Happiness Lessons From A Slave And An Emperor

The following is a guest post from Peter.

A cold, huddled figure is sitting in his tent, scribbling away in a small, leather notebook.

After spending the entire day wading through the mud, it doesn’t help that the evening has gotten colder and rain is drenching him.

Only a small candle light is there to keep him company and allow him to see what he is writing.

He should have gone to sleep, for tomorrow will be another hard day.

The Power of Routine

However he has a routine and he must stick to it.

Besides, writing helps him reflect and deal with the harsh reality that he lives in.

The man we are talking about is Marcus Aurelius, the Emperor of the Roman Empire.

The scene we are describing is when he was on a campaign trying to subdue the barbarian hordes that were camped out across the northern border of his Empire.

He had a ritual of writing in his notebook every day. Noting down observations, philosophical quotes and lessons that he had learnt.

He was an Emperor living two millennia ago, yet his daily struggles were very similar to what people undergo today.

The little notebook that he kept has survived for us until the present day.

It is called the “Meditations” and contains hundreds of nuggets of wisdom, which can help you make sense of the world and guide you on the right path.

One example: “You have power over your mind – not outside events. Realize this, and you will find strength.”

Another: “Waste no more time arguing about what a good man should be. Be one.”

Yet this story is not about Marcus Aurelius and his thoughts, however powerful and inspiring they may be. This story is about his inspiration, Epictetus.

Epictetus was a Greek philosopher who lived in the Roman Empire.

Marcus Aurelius probably never met the man himself, but he was deeply inspired by his teachings and included many citations from him in his works.

Epictetus was born a slave, but through his hard work and perseverance, he rose to become a wise teacher so that even Emperors listened to him.

Being a slave, he was largely self-taught, which makes his rise even more extraordinary.

He was a man known for his wisdom, and his thoughts inspire even today, the same as they did all those years ago.

Understanding What You Can Control In Life Is Crucial To Happiness

His greatest lesson is to separate the things that you can control from the ones that you cannot.

There are some things in this life that you can affect and some that you cannot.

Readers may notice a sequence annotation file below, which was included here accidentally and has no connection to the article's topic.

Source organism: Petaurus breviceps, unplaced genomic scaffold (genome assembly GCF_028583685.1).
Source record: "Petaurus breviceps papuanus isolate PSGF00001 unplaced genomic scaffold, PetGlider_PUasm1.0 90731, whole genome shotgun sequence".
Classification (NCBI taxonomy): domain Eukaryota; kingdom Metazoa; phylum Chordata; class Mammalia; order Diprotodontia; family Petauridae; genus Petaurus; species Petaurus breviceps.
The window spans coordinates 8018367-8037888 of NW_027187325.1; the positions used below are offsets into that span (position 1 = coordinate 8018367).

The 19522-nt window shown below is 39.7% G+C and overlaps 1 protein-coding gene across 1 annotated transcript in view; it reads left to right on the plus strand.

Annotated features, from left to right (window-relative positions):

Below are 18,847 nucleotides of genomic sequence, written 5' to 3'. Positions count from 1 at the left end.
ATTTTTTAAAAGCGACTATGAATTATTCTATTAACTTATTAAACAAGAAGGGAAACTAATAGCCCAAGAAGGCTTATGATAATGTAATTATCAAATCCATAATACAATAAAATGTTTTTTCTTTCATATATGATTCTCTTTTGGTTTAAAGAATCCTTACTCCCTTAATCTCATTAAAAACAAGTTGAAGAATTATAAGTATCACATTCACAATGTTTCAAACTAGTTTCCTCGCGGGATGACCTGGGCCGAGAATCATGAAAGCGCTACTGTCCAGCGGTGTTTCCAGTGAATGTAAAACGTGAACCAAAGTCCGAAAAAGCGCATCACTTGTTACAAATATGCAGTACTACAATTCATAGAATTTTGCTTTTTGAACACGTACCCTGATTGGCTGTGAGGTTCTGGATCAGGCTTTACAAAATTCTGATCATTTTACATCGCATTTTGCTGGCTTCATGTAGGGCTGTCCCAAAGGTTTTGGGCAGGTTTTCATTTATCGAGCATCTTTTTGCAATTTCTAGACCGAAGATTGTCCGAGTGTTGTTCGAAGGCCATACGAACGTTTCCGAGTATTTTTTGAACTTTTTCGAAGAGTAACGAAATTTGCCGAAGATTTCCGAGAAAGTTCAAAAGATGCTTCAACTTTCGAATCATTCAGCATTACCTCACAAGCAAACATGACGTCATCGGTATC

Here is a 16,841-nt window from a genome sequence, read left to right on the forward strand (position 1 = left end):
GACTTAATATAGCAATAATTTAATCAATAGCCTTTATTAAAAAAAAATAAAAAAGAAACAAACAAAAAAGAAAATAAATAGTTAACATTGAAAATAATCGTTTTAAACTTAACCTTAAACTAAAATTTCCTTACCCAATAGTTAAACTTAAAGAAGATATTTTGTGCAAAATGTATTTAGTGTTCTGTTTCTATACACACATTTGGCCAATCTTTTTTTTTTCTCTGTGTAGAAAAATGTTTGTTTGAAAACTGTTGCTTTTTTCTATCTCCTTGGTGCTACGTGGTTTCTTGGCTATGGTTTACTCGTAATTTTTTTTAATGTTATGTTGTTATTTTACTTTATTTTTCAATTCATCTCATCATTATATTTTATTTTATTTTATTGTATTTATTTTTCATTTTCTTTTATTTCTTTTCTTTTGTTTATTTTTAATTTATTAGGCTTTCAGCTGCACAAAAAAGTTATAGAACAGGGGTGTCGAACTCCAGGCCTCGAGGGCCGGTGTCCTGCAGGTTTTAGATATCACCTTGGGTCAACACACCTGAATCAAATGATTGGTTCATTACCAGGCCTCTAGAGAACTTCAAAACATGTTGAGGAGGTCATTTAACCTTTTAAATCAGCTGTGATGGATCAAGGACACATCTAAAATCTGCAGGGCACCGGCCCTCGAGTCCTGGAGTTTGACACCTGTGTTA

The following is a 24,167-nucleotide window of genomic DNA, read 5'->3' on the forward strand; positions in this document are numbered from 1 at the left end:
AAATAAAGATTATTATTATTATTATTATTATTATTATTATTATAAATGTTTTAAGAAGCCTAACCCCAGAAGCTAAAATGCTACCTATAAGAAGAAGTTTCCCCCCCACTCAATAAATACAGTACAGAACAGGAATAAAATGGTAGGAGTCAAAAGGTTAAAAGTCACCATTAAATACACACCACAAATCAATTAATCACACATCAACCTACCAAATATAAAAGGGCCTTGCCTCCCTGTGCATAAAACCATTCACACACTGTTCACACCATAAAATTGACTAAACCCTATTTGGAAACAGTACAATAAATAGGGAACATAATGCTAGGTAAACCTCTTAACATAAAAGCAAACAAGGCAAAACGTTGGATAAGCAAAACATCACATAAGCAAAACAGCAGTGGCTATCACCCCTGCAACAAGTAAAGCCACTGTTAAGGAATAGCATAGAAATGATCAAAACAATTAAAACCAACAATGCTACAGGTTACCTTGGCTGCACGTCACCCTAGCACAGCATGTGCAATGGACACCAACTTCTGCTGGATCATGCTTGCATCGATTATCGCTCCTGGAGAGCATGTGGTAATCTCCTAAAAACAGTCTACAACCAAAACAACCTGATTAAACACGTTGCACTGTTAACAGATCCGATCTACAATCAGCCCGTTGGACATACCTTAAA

You need to concentrate on changing and improving the things that you have in your power to control and forget about the things you cannot.

For example, how weak or strong you are is in your control (for the most part), and so you should focus on setting goals in this area and working hard on attaining them.

However, your height and whether it rains today are things that you cannot control and so you should put them out of your mind.

Epictetus was a cheerful fellow, but he learned his lessons the hard way.

He was born a slave and had to survive a lot of cruel and harsh treatment.

One story even says how one of his masters broke his leg on purpose, causing him to be lame for the rest of his life.

These things were what made him the man that he became and he focused on the aspects of life he could control.

Let Go Of That Which You Cannot Control

He knew that in order to become a successful person, you will need to face obstacles and challenges, some of which you will have no control over.

One quote recorded by his student Arrian, exemplifies his view on the world: “Difficulties are what show men’s character.”

Therefore when a difficult crisis meets you, remember that you are as the raw youth, with whom God-the-trainer is wrestling.”

His advice was when a challenge catches up with you, instead of sobbing how unfair the world is, you should roll up your sleeves and get to work.

He taught people that life is in your hands and is of your own making.

Your happiness depends on you.

Marcus Aurelius probably summarized this philosophy the best: “Very little is needed to make a happy life; it is all within yourself in your way of thinking.”

The teachings of Epictetus kept many people sane in the most difficult of situations, even in modern times.

One man who credits Epictetus with saving his life is James Stockdale, a US fighter pilot who flew in the Vietnam War.

He was shot down and spent years in a Vietnamese prison, several of these years in the brutality of solitary confinement.

Knowing about Epictetus and his teachings gave him the strength to survive through those unbearable years.

He said: “Fear is an emotion, and controlling your emotions can be empowering.”

For Epictetus also taught how to control your emotions. A derivative of his lessons on focusing on what you can control and discarding all the rest, was to keep calm in the face of adversity, no matter what this adversity is about.

Autho’s Bio

Peter is a world traveller whose interests include fitness, history, gaining weight, learning languages and a wide variety of other things. He runs the Renaissance Man Journal.

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Image Courtesy of Hans Splinter